Given an integer $n$ and set of triplets of distinct integers $$S \subseteq \{(i, j, k) \mid 1\le i,j,k \le n, i \neq j, j \neq k, i \neq k\},$$ find an algorithm which either finds a permutation $\pi$ of the set $\{1, 2, \dots, n\}$ such that $$(i,j,k) \in S \implies (\pi(j)<\pi(i)<\pi(k)) ~\lor~ (\pi(i)<\pi(k)<\pi(j))$$ or correctly determines that no such permutation exists. Less formally, we want to reorder the numbers 1 through $n$; each triple $(i,j,k)$ in $S$ indicates that $i$ must appear before $k$ in the new order, but $j$ must not appear between $i$ and $k$.

Example 1

Suppose $n=5$ and $S = \{(1,2,3), (2,3,4)\}$. Then

  • $\pi = (5, 4, 3, 2, 1)$ is not a valid permutation, because $(1, 2, 3)\in S$, but $\pi(1) > \pi(3)$.

  • $\pi = (1, 2, 4, 5, 3)$ is not a valid permutation, because $(1, 2, 3) \in S$ but $\pi(1) < \pi(3) < \pi(5)$.

  • $(2, 4, 1, 3, 5)$ is a valid permutation.

Example 2

If $n=5$ and $S = \{(1, 2, 3), (2, 1, 3)\}$, there is no valid permutation. Similarly, there is no valid permutation if $n=5$ and $S = \{(1,2,3), (3,4,5), (2,5,3), (2,1,4)\}$ (I think; may have made a mistake here).

Bonus: What properties of $S$ determine whether a feasible solution exists?

  • $\begingroup$ Why not rephrase the second condition as $(\sigma_{m_i},\sigma_{m_j},\sigma_{m_k})\in S\Longrightarrow (i>j \vee j>k)$? Then you have a straightforward, more-or-less, constraint satisfaction problem. (Note that I've simplified the condition based on the other assumptions.) $\endgroup$ – Dave Clarke Apr 13 '12 at 19:38
  • $\begingroup$ BTW: What is the motivation for this problem? $\endgroup$ – Dave Clarke Apr 13 '12 at 19:41
  • $\begingroup$ @DaveClarke See my edit. This problem has been abstracted out of a discussion surrounding a scheduling problem I was discussing with some other students in the lab. Basically, the idea is that you have lots of jobs, some of which have to execute in a certain order. However, you don't want some jobs being scheduled between jobs in a sequence, possibly for very subtle reasons. $\endgroup$ – Patrick87 Apr 13 '12 at 19:47
  • 3
    $\begingroup$ Why the sigmas? Just define $\Sigma = \{1,2,\dots,n\}$. Nested subscripts make the baby Jesus cry. $\endgroup$ – JeffE Apr 15 '12 at 8:43
  • $\begingroup$ @JeffE Honestly, I just like the excuse to play with the equation thing. There's something just viscerally satisfying about writing code that compiles to those little $\sigma$'s. Don't take that from me, man. $\endgroup$ – Patrick87 Apr 15 '12 at 11:23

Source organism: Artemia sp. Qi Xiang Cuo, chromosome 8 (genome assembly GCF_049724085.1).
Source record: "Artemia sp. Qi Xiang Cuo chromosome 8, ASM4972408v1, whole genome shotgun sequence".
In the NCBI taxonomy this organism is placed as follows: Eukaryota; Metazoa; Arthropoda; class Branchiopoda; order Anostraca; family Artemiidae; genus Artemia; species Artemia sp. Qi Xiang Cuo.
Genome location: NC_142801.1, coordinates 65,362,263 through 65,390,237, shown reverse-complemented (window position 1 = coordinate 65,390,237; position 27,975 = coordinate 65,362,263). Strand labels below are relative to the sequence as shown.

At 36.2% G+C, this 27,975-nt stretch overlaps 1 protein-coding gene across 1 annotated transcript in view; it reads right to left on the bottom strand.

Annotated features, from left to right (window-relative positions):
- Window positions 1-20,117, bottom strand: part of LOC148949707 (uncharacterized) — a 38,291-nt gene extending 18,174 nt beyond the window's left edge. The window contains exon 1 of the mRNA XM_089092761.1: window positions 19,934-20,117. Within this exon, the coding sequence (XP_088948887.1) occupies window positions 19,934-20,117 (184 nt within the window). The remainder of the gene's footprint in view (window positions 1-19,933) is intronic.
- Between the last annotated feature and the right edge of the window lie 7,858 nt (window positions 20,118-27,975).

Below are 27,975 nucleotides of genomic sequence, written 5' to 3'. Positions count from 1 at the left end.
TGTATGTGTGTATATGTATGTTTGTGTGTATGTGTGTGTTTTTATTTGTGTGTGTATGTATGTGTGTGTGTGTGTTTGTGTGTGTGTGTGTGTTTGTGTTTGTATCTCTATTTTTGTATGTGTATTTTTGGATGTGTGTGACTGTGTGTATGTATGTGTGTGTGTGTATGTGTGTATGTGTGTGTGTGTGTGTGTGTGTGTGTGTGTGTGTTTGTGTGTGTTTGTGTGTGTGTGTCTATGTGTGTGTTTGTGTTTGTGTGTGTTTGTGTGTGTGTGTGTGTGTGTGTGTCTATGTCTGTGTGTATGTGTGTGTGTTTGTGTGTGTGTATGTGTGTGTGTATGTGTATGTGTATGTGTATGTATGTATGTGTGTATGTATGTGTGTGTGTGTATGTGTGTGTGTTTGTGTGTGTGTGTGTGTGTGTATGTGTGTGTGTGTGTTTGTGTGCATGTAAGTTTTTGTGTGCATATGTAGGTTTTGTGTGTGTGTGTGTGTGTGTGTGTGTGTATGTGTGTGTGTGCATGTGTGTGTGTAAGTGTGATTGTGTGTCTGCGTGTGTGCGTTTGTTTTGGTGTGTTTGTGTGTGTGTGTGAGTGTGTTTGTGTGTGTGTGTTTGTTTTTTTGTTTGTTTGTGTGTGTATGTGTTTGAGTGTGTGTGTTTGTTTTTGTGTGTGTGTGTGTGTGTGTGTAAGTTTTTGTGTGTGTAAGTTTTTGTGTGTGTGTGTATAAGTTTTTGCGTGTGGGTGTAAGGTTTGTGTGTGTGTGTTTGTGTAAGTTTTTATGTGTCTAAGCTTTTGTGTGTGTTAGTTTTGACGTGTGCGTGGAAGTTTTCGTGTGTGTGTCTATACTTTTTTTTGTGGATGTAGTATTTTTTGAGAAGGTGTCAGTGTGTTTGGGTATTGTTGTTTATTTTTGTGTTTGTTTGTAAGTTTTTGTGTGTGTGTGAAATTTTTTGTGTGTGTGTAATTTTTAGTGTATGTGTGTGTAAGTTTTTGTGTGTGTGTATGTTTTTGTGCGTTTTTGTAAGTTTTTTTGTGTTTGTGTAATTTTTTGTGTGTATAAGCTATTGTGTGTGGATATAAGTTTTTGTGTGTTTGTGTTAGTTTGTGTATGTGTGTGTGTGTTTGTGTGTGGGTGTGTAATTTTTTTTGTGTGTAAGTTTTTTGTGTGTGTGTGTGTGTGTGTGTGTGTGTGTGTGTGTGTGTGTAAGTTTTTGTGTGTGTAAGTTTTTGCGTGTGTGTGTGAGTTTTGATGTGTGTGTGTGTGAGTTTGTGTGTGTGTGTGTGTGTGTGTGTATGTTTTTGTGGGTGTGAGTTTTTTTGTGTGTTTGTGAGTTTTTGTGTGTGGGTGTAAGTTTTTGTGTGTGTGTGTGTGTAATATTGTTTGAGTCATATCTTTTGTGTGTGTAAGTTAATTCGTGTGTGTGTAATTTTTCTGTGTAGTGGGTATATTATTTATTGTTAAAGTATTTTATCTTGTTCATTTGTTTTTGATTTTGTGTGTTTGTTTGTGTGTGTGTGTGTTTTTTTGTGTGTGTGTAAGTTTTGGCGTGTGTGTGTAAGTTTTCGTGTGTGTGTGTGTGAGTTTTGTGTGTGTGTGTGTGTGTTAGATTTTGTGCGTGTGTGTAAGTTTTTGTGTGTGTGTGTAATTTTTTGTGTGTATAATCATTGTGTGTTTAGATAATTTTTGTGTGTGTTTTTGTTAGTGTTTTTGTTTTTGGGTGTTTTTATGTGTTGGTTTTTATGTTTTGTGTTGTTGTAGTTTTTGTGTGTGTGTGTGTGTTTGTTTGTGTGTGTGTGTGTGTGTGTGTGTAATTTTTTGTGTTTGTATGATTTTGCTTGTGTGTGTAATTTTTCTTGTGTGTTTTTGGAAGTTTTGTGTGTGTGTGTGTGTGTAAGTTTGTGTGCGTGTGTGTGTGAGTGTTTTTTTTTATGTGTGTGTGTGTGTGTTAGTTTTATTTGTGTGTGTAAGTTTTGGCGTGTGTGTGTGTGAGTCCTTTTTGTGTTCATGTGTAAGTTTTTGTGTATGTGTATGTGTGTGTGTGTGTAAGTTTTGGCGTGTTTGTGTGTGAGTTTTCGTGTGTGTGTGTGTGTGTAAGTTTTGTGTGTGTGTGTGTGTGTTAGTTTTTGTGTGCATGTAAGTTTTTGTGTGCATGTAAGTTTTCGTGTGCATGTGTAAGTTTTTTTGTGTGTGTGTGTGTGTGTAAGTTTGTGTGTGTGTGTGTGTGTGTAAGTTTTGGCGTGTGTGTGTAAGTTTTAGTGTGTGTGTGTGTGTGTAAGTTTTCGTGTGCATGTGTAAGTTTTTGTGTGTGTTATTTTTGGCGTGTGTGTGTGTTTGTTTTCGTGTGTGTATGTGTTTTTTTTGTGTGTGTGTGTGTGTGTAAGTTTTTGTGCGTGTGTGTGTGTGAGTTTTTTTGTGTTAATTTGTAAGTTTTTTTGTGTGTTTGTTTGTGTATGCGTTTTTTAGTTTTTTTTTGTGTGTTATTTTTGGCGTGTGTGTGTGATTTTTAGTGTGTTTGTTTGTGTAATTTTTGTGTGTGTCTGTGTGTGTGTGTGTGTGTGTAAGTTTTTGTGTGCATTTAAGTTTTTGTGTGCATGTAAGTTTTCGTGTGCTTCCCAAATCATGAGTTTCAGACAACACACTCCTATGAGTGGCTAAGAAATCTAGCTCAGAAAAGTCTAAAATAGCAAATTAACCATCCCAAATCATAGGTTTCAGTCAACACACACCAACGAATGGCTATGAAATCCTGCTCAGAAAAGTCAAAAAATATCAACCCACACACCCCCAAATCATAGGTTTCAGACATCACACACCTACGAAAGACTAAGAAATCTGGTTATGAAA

Here's a naive algorithm. It relies ultimately on brute force, but may perform okay sometimes.

Each constraint $(\sigma_{m_i}, \sigma_{m_j}, \sigma_{m_k}) \in S \implies i < k \wedge \neg(i < j < k)$ consists of two conjuncts; let's call them type-$A$, $i < k$, and type-$B$, $\neg(i < j < k)$. Each type-$B$ constraint can be equivalently written as a disjunction $i>j \vee j>k$, relying on the fact that $i\neq j,j\neq k$.

  1. Collect all type-$A$ constraints. Call this $\Theta$. Check whether they are consistent, namely that this is a linearization of the ordering. This takes $O(|S|)$-time in the number of constraints using topological sorting.
  2. For each of the disjuncts in the type-$B$ constraint, check whether it is consistent with partial order $\Theta$. If it is not consistent, remove the disjunct. If both disjuncts are inconsistent with $\Theta$, then fail. Whenever just one type-$B$ constraint is removed, add the remaining one to $\Theta$. This step is $O(|S|^2)$.
  3. Now there's an obvious algorithm for finding a solution, namely to consider all combinations of the type-$B$ disjunction pairs and test their consistency with $\Theta$, but this is clearly exponential in $|S|$.
    One heuristic to improve performance would be to treat the type-$B$ disjunction pairs as the branches of a tree---one pair forms the root, it's children are given by the second pair, their children by the third and so forth. Using this data structure, a solution is found by traversing the tree in a depth-first fashion. Each time a new constraint is added (using the label on a branch), consistency can be checked. Inconsistent subtrees can be pruned.
  4. If a leaf of the tree is reached, then we have a consistent set of constraints consisting of all of the type-$A$ constraints and one disjunct of the type-$B$ constraints. Linearise the result to obtain the desired ordering.

My preferred approach would actually be to encode it into a set of constraints and use a constraint solver such as Choco. I would introduce $n$ integer variables $x_i$ in the range $[0,n-1]$ and require that they were all distinct. Then I would encode each of the constraints above directly as constraints and then let Choco do it's business.


Here is a partial answer:

If you remove the constraint $ i \lt k$ on each triple then your problem becomes the Non-Betweeness problem which is $NP$-complete and there are no known efficient algorithms for such problems. But with $i \lt k$ constraint, it may force some nice structure which can be exploited to find a polynomial time algorithm for your problem.


Your Answer

By clicking “Post Your Answer”, you agree to our terms of service, privacy policy and cookie policy

Not the answer you're looking for? Browse other questions tagged or ask your own question.